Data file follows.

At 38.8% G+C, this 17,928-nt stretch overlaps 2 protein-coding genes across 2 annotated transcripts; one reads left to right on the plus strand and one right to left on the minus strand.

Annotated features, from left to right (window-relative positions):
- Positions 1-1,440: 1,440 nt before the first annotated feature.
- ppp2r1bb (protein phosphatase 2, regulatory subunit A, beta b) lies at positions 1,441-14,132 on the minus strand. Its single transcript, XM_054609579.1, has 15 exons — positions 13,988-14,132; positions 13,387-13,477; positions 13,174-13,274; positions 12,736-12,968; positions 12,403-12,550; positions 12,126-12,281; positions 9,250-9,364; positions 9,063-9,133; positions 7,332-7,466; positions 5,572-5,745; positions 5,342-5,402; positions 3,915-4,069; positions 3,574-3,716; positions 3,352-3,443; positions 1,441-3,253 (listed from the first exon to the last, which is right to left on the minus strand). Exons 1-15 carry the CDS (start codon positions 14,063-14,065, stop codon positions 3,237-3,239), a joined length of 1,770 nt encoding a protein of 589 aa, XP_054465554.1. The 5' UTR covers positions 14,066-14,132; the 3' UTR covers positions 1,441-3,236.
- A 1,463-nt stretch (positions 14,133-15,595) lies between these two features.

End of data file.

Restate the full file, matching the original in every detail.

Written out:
At 38.8% G+C, this 17,928-nt stretch overlaps 2 protein-coding genes across 2 annotated transcripts; one reads left to right on the plus strand and one right to left on the minus strand.

Annotated features, from left to right (window-relative positions):
- Positions 1-1,440: 1,440 nt before the first annotated feature.
- ppp2r1bb (protein phosphatase 2, regulatory subunit A, beta b) lies at positions 1,441-14,132 on the minus strand. Its single transcript, XM_054609579.1, has 15 exons — positions 13,988-14,132; positions 13,387-13,477; positions 13,174-13,274; positions 12,736-12,968; positions 12,403-12,550; positions 12,126-12,281; positions 9,250-9,364; positions 9,063-9,133; positions 7,332-7,466; positions 5,572-5,745; positions 5,342-5,402; positions 3,915-4,069; positions 3,574-3,716; positions 3,352-3,443; positions 1,441-3,253 (listed from the first exon to the last, which is right to left on the minus strand). Exons 1-15 carry the CDS (start codon positions 14,063-14,065, stop codon positions 3,237-3,239), a joined length of 1,770 nt encoding a protein of 589 aa, XP_054465554.1. The 5' UTR covers positions 14,066-14,132; the 3' UTR covers positions 1,441-3,236.
- A 1,463-nt stretch (positions 14,133-15,595) lies between these two features.